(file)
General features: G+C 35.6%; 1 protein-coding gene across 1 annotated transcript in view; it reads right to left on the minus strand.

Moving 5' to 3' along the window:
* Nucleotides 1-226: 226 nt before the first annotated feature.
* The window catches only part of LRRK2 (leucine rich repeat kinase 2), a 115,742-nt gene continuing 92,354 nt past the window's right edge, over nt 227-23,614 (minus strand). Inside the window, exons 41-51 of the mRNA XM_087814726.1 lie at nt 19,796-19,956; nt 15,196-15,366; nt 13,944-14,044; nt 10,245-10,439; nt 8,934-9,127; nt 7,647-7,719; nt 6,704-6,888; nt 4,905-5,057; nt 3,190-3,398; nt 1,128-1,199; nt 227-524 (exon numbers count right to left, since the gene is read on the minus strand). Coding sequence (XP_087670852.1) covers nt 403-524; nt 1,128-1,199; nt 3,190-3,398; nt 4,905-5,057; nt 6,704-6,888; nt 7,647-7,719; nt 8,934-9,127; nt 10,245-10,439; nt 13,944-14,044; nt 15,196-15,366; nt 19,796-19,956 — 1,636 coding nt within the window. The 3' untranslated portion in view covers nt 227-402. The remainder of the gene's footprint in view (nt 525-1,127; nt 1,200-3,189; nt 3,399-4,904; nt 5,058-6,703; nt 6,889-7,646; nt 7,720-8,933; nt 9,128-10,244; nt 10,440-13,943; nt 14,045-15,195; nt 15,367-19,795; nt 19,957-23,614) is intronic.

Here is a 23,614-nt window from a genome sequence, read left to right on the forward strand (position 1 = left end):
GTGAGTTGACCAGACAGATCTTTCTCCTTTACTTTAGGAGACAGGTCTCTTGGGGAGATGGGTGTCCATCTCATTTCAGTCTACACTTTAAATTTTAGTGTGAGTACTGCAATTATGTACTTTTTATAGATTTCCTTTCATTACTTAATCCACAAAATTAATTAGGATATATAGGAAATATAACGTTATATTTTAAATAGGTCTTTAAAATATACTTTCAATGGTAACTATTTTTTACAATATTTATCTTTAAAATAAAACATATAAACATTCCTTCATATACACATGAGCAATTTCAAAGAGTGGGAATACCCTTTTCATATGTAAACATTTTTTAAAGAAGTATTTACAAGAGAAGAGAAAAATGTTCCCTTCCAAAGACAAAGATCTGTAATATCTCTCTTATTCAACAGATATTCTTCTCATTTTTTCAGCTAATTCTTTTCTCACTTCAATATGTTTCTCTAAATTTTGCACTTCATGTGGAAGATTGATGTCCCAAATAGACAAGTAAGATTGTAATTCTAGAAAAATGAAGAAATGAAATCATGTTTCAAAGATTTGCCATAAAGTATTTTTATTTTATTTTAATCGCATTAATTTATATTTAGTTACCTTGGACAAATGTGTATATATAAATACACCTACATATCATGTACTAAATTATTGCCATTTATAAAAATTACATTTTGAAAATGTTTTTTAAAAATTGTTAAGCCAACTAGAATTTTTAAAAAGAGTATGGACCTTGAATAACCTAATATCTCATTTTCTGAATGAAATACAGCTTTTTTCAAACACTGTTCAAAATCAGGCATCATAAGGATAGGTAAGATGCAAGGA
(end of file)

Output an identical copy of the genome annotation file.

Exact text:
General features: G+C 35.6%; 1 protein-coding gene across 1 annotated transcript in view; it reads right to left on the minus strand.

Moving 5' to 3' along the window:
* Nucleotides 1-226: 226 nt before the first annotated feature.
* The window catches only part of LRRK2 (leucine rich repeat kinase 2), a 115,742-nt gene continuing 92,354 nt past the window's right edge, over nt 227-23,614 (minus strand). Inside the window, exons 41-51 of the mRNA XM_087814726.1 lie at nt 19,796-19,956; nt 15,196-15,366; nt 13,944-14,044; nt 10,245-10,439; nt 8,934-9,127; nt 7,647-7,719; nt 6,704-6,888; nt 4,905-5,057; nt 3,190-3,398; nt 1,128-1,199; nt 227-524 (exon numbers count right to left, since the gene is read on the minus strand). Coding sequence (XP_087670852.1) covers nt 403-524; nt 1,128-1,199; nt 3,190-3,398; nt 4,905-5,057; nt 6,704-6,888; nt 7,647-7,719; nt 8,934-9,127; nt 10,245-10,439; nt 13,944-14,044; nt 15,196-15,366; nt 19,796-19,956 — 1,636 coding nt within the window. The 3' untranslated portion in view covers nt 227-402. The remainder of the gene's footprint in view (nt 525-1,127; nt 1,200-3,189; nt 3,399-4,904; nt 5,058-6,703; nt 6,889-7,646; nt 7,720-8,933; nt 9,128-10,244; nt 10,440-13,943; nt 14,045-15,195; nt 15,367-19,795; nt 19,957-23,614) is intronic.

Here is a 23,614-nt window from a genome sequence, read left to right on the forward strand (position 1 = left end):
GTGAGTTGACCAGACAGATCTTTCTCCTTTACTTTAGGAGACAGGTCTCTTGGGGAGATGGGTGTCCATCTCATTTCAGTCTACACTTTAAATTTTAGTGTGAGTACTGCAATTATGTACTTTTTATAGATTTCCTTTCATTACTTAATCCACAAAATTAATTAGGATATATAGGAAATATAACGTTATATTTTAAATAGGTCTTTAAAATATACTTTCAATGGTAACTATTTTTTACAATATTTATCTTTAAAATAAAACATATAAACATTCCTTCATATACACATGAGCAATTTCAAAGAGTGGGAATACCCTTTTCATATGTAAACATTTTTTAAAGAAGTATTTACAAGAGAAGAGAAAAATGTTCCCTTCCAAAGACAAAGATCTGTAATATCTCTCTTATTCAACAGATATTCTTCTCATTTTTTCAGCTAATTCTTTTCTCACTTCAATATGTTTCTCTAAATTTTGCACTTCATGTGGAAGATTGATGTCCCAAATAGACAAGTAAGATTGTAATTCTAGAAAAATGAAGAAATGAAATCATGTTTCAAAGATTTGCCATAAAGTATTTTTATTTTATTTTAATCGCATTAATTTATATTTAGTTACCTTGGACAAATGTGTATATATAAATACACCTACATATCATGTACTAAATTATTGCCATTTATAAAAATTACATTTTGAAAATGTTTTTTAAAAATTGTTAAGCCAACTAGAATTTTTAAAAAGAGTATGGACCTTGAATAACCTAATATCTCATTTTCTGAATGAAATACAGCTTTTTTCAAACACTGTTCAAAATCAGGCATCATAAGGATAGGTAAGATGCAAGGA